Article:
Bird Walk report: 29 November 2021 Maiden Lane with Brian Matthews

Having arrived via Normandy Marsh and not seeing much of interest it was decided to concentrate on Oxey Marsh, particularly as it was still some 2 hours before LW. It was a bright, sunny morning (if somewhat chilly) with thankfully light winds. The anticlockwise route took in Eight Acre Pond, Salterns Lagoon, the bridge across Moses Dock, and a circuit of Oxey Marsh via the sea wall and Oxey Lagoon.

HCC acquired Normandy Farm at auction in May 1973, followed by Salterns and Eight Acre Pond in the autumn of that year. Pennington/Oxey Marshes were acquired in the late 1970s to avert the threat posed to a large-scale grazing marsh by commercial gravel extraction.

Grey Heron  © Glynis Payne

Some highlights of the walk: a sizeable group of Little Grebe (affectionately also known as "Dabchick") on Eight Acre Pond, often diving under with a little leap and reappearing like a cork. On Salterns Lagoon male and female Shovelers dabbled in tight, circular flocks for seeds and invertebrates. Inside their distinctive bill is a series of sieves and bristles which holds onto the food it collects by filter feeding, while letting the water drain out. To reach slightly deeper food they would up-end when the long, pointed wingtips became especially conspicuous. A Greenshank flew in.

Drake Shoveler about to land © Chris Robinson

Shovelers feeding © Glynis Payne

Greenshank © Chris Robinson

On Oxey Marsh a Raven had found a tasty morsel, possibly a rabbit and on reaching the sea wall (and following a break) what might have been a Common Sandpiper was in fact a solitary Dunlin and 3 Spotted Redshank on Oxey Lagoon whilst offshore 2 Slavonian Grebes were in the company of a Great-crested Grebe.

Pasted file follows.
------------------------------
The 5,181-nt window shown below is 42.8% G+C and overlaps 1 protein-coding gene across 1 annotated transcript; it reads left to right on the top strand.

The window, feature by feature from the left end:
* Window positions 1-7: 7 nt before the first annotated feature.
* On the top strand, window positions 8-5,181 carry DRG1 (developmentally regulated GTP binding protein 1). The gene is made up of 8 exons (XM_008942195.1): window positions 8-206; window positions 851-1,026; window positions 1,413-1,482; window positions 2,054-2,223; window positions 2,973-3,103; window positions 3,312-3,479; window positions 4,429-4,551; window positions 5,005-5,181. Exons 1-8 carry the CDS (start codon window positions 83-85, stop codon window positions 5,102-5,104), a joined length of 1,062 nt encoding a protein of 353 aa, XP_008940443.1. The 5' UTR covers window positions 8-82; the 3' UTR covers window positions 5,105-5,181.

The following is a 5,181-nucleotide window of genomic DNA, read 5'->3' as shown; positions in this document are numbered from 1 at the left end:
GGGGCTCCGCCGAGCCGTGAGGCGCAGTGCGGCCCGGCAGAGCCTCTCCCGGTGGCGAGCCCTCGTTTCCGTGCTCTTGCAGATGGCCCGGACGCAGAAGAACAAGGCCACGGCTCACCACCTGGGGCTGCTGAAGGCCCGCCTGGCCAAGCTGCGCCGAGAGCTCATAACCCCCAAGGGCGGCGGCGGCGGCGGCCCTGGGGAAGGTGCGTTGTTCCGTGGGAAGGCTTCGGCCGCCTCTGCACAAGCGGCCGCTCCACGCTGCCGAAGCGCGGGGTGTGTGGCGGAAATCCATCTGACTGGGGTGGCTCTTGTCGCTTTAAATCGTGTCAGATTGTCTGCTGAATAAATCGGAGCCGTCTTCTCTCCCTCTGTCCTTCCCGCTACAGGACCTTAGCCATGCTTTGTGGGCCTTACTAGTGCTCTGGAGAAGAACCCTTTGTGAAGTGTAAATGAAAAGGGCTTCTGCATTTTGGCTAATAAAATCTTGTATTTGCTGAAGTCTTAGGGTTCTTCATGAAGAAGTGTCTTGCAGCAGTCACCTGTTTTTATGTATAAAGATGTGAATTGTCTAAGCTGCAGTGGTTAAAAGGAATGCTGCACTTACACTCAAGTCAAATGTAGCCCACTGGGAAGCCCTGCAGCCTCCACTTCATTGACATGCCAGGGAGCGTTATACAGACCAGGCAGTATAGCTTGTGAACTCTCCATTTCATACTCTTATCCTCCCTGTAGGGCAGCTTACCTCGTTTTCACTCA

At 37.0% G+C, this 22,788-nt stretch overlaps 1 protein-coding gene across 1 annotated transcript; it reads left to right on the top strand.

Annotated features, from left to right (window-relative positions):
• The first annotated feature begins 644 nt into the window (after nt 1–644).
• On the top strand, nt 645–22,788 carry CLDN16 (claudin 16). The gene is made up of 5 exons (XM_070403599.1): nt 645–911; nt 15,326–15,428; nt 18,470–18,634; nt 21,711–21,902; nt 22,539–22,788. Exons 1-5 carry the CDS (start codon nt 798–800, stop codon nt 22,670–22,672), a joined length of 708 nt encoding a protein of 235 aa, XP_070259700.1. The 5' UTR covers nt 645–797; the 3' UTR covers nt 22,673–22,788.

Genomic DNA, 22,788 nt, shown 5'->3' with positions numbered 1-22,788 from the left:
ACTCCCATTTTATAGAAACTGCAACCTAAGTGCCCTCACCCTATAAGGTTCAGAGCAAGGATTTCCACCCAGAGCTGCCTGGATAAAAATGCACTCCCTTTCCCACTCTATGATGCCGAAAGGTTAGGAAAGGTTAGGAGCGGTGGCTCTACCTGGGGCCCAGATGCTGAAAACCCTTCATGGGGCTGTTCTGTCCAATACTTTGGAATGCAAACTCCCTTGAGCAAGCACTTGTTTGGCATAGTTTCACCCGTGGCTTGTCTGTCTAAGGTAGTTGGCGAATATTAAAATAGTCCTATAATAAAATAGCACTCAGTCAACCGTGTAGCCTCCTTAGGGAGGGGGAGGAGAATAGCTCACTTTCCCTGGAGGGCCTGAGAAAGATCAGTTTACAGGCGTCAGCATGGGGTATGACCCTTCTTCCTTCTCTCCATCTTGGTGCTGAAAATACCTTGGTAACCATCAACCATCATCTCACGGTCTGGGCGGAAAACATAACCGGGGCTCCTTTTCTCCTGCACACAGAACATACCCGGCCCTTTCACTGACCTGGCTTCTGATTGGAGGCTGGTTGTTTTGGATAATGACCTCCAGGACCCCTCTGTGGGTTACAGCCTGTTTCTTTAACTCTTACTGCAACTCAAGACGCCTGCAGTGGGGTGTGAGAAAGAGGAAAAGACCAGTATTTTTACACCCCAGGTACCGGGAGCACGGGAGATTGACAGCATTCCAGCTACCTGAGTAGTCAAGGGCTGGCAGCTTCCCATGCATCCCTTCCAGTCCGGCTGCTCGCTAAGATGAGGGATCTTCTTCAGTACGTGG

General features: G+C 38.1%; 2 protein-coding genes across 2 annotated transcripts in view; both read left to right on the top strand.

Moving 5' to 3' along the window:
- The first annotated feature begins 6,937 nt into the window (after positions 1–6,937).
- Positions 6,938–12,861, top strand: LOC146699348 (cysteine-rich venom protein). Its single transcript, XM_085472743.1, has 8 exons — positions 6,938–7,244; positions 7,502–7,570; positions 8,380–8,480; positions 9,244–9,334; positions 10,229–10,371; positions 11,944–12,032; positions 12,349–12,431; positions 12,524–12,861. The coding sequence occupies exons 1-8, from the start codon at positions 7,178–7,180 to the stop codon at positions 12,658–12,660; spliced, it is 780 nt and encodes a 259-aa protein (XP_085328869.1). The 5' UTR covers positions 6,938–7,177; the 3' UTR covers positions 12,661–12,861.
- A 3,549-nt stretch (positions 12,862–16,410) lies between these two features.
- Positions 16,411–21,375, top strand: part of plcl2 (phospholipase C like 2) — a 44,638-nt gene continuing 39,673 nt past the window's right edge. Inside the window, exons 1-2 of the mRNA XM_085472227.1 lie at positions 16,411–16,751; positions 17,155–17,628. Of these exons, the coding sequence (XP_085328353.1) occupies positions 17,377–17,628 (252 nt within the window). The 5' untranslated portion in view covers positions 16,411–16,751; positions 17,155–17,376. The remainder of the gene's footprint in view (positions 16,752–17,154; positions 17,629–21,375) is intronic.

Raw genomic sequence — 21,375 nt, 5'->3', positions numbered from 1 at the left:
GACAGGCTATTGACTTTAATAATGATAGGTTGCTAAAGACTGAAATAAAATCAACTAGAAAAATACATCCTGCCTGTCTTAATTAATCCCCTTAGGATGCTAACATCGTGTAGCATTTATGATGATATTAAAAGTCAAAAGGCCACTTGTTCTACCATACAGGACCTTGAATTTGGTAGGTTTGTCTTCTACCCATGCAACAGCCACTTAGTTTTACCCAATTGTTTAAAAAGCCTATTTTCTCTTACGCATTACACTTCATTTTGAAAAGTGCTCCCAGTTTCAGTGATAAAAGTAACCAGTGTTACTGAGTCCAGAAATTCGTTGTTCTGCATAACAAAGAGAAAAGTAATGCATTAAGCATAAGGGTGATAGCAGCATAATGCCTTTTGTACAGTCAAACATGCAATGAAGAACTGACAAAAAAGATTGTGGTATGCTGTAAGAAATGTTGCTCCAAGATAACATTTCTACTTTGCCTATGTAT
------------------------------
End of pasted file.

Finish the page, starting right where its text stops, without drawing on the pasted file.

Spotted Redshank © Glynis Payne

The falling tide had, by this time, exposed the mud of Oxey Lake and Four Acre Pond, where many birds were taking advantage of this feeding opportunity: Dark-bellied Brent Goose, Shelduck, Oystercatcher, Ringed Plover, Redshank, Grey Plover, Dunlin, Black-tailed Godwit, Turnstone and Curlew. These besides the usual suspects seen en route: Mute Swan, Canada Goose, Wigeon, Mallard, Pintail, Teal, Cormorant, Little Egret, Grey Heron, Coot, Lapwing, various Gulls, Carrion Crow, Rook and Magpie.

Some LymNats were lucky enough to see a Snipe in flight, a Kingfisher and a Water Rail. Lasting just over 2 hours the walk ended back at Maiden Lane. Who knows what rarities might have been waiting on Normandy? BM

Water Rail © Richard Smith

Thanks to our photographers for and excellent selection of images from the walk and incidentally nothing unusual was reported from Normandy. Ed.